Paint thinner is such a commonly used material that it’s easy to forget just how dangerous it can be. Like gasoline, paint thinner is highly toxic; when it enters the lungs, hydrocarbons can cause burning in the mouth and throat, vomiting, shortness of breath and in extreme cases nerve or brain damage — all conditions that require emergency medical care.
In addition to the potentially devasting effects of paint thinner on the body, the material is also highly combustible, with a flash point of around 104 degrees F. If some spilled material, a soaked rag, or even a sealed container come in too close contact with a heat source, the result could be an uncontrollable fire.
The tips above are a solid framework for reducing the risk of chemical-related injury due to paint thinner in your home, but they are just a start. Whenever you or your family plan on utilizing paint thinner, remember to always consult the product information for handling instructions and guidance, while also closely monitoring anyone that plans to come into contact with it.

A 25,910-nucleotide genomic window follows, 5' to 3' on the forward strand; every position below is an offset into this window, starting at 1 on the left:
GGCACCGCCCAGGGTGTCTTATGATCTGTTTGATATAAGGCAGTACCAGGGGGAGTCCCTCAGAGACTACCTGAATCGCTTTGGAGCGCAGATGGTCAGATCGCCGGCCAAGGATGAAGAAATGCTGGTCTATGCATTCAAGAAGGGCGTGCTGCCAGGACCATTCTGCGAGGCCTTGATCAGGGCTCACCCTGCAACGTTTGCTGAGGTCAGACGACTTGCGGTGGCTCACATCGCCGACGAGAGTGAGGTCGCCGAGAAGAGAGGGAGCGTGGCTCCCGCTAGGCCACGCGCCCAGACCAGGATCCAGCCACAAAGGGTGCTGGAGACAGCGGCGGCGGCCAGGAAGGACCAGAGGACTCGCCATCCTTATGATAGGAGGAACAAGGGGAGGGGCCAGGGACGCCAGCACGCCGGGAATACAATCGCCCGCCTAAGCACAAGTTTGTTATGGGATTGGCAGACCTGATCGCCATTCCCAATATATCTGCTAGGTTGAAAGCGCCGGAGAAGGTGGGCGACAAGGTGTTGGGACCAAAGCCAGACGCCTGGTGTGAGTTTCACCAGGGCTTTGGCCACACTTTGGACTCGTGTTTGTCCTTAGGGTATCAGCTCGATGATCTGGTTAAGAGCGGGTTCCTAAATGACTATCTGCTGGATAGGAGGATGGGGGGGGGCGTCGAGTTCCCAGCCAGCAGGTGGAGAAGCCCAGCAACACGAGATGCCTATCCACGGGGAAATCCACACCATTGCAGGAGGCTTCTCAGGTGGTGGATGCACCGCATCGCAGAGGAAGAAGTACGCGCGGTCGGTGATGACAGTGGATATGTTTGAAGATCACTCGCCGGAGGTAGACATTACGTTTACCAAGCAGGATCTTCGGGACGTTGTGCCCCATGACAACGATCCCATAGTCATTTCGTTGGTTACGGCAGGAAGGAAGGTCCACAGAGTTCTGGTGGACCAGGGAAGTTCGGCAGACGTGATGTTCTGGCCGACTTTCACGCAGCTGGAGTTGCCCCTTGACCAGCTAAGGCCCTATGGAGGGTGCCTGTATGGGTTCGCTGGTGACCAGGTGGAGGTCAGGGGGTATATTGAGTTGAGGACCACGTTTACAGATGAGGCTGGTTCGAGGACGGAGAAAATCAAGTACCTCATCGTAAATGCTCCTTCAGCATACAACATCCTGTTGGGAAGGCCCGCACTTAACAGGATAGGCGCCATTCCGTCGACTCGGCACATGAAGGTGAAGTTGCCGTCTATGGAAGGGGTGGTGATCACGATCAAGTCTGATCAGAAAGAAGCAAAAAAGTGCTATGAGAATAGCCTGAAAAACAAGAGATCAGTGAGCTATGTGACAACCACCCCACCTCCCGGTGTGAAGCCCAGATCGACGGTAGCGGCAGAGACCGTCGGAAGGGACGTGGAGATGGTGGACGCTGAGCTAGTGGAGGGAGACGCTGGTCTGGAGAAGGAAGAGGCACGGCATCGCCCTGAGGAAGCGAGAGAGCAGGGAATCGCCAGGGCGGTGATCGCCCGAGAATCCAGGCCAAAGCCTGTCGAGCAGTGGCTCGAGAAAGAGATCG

To learn more about the danger and how to avoid it, review the infographic below, Top 7 Paint Thinner Safety Tips. Be mindful, too, that these seven tips are really an all-or-nothing proposition. Applying one or two of these techniques but failing to use the others could still result in an unpleasant outcome, or worse.
As with any painting project — or any home improvement project of any kind, for that matter — safety must always be the first priority. By forcing safer habits when conducting home based projects, you can protect your family from serious chemical harm. Please take a few minutes to review the infographic now for more information.
Lynn Place is Vice President of Marketing for SolvChem Custom Packaging Division. She has 30 years of professional experience in the manufacturing industry and specializes in consumer packaged goods, new product development and strategic planning.